The Frozen Lake, The Everything, The Everything
I once asked Mamma what was her favourite place on earth. Her answer was simple: Vessö.
From 2008, I have been visiting the southern coast of Finland for the past nine years. There I turned twenty of age. I was staying with a Finnish family in a town named Porvoo, or Borgå; rather, in Swedish (‘Borg’ means Castle, ‘Å’ means River; Castle by the River.) Myself, as a Kaurismäki fan, obsessed with all the melancholic Nordic scene (e.g. Lights in the Dusk (2006) ) where an alcoholic man, sitting at the corner of a bar, drinking alone. Then the old Finnish tango (99% of the time it ends with the same minor chords) proceed playing. The camera was static and still, no tracking, no panning out. Just there, the type of depressing notes the land of a thousand suicides. (Further on I encountered the exact same scene on a boat from Helsinki to Tallinn, Estonia)
The family I stayed with are Swedish-speaking Finns (There are 5.4% of them in Finland.) Therefore, during my time, I was learning Swedish as well as Finnish. Also, I spent a great deal of time in the countryside of Finland, called Vessö both in the winter and summer. There I encountered kindness of people – Marianne, the mamma of the Green's family; has played a very special part of my upbringing.
Marianne, the mamma of the family, she was a former Swedish teacher in a local primary school. Now she spends her time travelling to Spain, learning Spanish. As well as hugely involved with the charity of helping refugee to settle in Finland.
Egil, ‘the weatherman’, he was a former cultural editor for the Local newspaper Borgåbladet. Now retired, he spent his time documenting the weather every day. He also writes a blog about the weather. We are very similar to me in many ways (both slightly compulsive obsessive, borderline 'control freak') He has been documenting the weather (i.e. The time of Sunset/Sunrise, the max/min temperature of the day) over the past 50 years. Previously, I have made some artwork on his interest and archive.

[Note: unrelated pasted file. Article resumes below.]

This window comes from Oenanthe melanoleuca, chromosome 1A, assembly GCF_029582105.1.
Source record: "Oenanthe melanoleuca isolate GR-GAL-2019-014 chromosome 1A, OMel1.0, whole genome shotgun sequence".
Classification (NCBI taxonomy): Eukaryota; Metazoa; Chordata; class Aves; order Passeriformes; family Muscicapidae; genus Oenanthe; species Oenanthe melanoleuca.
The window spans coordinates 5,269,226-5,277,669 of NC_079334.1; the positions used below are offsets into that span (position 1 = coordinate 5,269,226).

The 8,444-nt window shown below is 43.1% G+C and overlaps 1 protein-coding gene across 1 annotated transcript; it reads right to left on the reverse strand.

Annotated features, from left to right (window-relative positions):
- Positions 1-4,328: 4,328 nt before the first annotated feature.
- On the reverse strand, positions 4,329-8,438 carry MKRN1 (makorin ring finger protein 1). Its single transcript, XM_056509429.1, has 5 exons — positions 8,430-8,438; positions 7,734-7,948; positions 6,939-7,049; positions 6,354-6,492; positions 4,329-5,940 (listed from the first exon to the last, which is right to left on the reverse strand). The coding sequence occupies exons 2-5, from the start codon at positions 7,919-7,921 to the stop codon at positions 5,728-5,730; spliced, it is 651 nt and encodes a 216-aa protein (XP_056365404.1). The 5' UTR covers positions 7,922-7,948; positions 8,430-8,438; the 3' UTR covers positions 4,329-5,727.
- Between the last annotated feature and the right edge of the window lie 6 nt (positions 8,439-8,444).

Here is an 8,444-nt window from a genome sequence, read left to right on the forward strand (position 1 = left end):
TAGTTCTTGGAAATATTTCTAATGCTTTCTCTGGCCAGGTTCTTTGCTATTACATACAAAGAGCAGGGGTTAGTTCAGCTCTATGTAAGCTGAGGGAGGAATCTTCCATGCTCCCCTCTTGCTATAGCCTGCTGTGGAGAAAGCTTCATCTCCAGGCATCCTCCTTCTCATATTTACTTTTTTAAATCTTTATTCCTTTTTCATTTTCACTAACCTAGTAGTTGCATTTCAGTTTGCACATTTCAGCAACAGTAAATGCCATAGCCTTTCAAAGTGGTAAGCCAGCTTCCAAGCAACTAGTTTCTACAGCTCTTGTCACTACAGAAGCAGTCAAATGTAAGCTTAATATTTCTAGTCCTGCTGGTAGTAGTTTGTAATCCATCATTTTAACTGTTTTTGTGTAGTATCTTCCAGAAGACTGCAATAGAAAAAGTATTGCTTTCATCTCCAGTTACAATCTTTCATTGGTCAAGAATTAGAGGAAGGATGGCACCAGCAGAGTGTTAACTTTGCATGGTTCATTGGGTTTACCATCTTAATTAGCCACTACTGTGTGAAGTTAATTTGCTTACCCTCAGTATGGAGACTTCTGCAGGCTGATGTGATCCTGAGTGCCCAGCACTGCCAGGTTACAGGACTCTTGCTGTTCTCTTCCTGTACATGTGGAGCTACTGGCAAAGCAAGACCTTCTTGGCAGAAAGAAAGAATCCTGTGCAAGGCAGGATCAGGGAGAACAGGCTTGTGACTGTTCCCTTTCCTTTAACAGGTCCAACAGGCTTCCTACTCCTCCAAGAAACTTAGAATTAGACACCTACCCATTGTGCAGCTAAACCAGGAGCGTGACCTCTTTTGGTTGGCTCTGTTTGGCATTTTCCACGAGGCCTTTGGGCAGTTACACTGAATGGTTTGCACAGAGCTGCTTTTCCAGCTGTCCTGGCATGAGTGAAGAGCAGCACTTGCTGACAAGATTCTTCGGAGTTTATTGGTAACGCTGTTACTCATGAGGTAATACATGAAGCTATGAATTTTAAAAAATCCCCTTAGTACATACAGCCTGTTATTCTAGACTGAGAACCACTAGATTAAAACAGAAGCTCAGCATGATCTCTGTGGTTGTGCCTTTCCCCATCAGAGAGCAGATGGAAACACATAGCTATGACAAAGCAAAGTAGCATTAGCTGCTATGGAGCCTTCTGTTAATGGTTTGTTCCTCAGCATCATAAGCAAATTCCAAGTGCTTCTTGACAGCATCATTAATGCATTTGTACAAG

...belongs to the first super 8 films that I made when I first came to Finland. I borrowed Lotta’s mannequin – she’s a little girl with no arms. Slightly eerie yet vulnerable – Lotta was there to protect her, from the total darkness; keep her away from the filth of the world. There, she drifted back and forth, like the naked birches breathing through its spectacles. During my youth I have travelled to a lot of beautiful places, I have seen the Icelandic Glaciers and Geysir, Norwegian Fjords, Austrian snow and Cambodian Islands. But nothing compares with the solace that Vessö brought me.
...belongs to the hammock that Lotta brought from South America. Manda, the family’s former dog, was still around. Throwing at log out to the water, she ran and jumped into the water as in an emergency. Life is so simple when you are with a dog – because the log’s whereabouts becomes the most important thing in your life.
In the summer, we stayed at the summerhouse. One of my fondest memories is we would boost up the wooden sauna up to 80°C and jumped into the water which was merely 18°C. It was my first time I have experienced open sea swimming - the water was not so fun. It was cold and worrying.
Tove Jansson, who was a Swedish-speaking Finns too, was also an avid swimmer. She spent a lot of time on the island where she created Moomintroll. Mamma once went to the Island. Could it also be another outlet to let her sorrow out of the open water too?
I’ve never met such a gentle soul in the world. She is the best Mamma that I’ve ever encountered. That night, we lay in bed next to each other. I told her everything, everything. The night she also reminded me of the dialogue we had in the cemetery on top of Borgå hill -
'I've already adapted you, Ka-Man.' I like being called Ka-Man because it makes me feel close. She continued, 'You are part of our family now, my child.' It was Christmas eve, a handful of candle lights were lit. It was lonesome, but somehow a strange kind of warmth rose from my eyes. It was bizarre, I was not sad, but it was tearful. I always cried for no apparent reason.
Live a period of time from birth to death and during this time we face life struggles, we experience happiness and growth, and our way of life is determined by the part of the world we live in. We learn life lessons and how to overcome the challenges we face. And, as we develop we are writing our own life story by the choices that we make. Let these inspirational writings encourage and inspire you.
Events as in sensory memories: Of being held close to someone’s chest, of certain slants of light at particular times of day, of smells, types of biscuits, textures of carpet, the distant, incomprehensible, soothing sound of her parents voices in the car during long night-time drives and an underlying feeling that she has a right to exist and reasons to go on hoping.
‘So it’s lyrical then?’ Mamma asked.
‘Yes, I guess it is.’ I replied. ‘It’s good to be able to write again.’
Vessö gives me some Scandinavia, it gives me the right and reasons to go on writing as Ibsen wrote about the whole world in his little drawing room. It is ever so tranquil, so gentle.
Never invisible, always out of sight.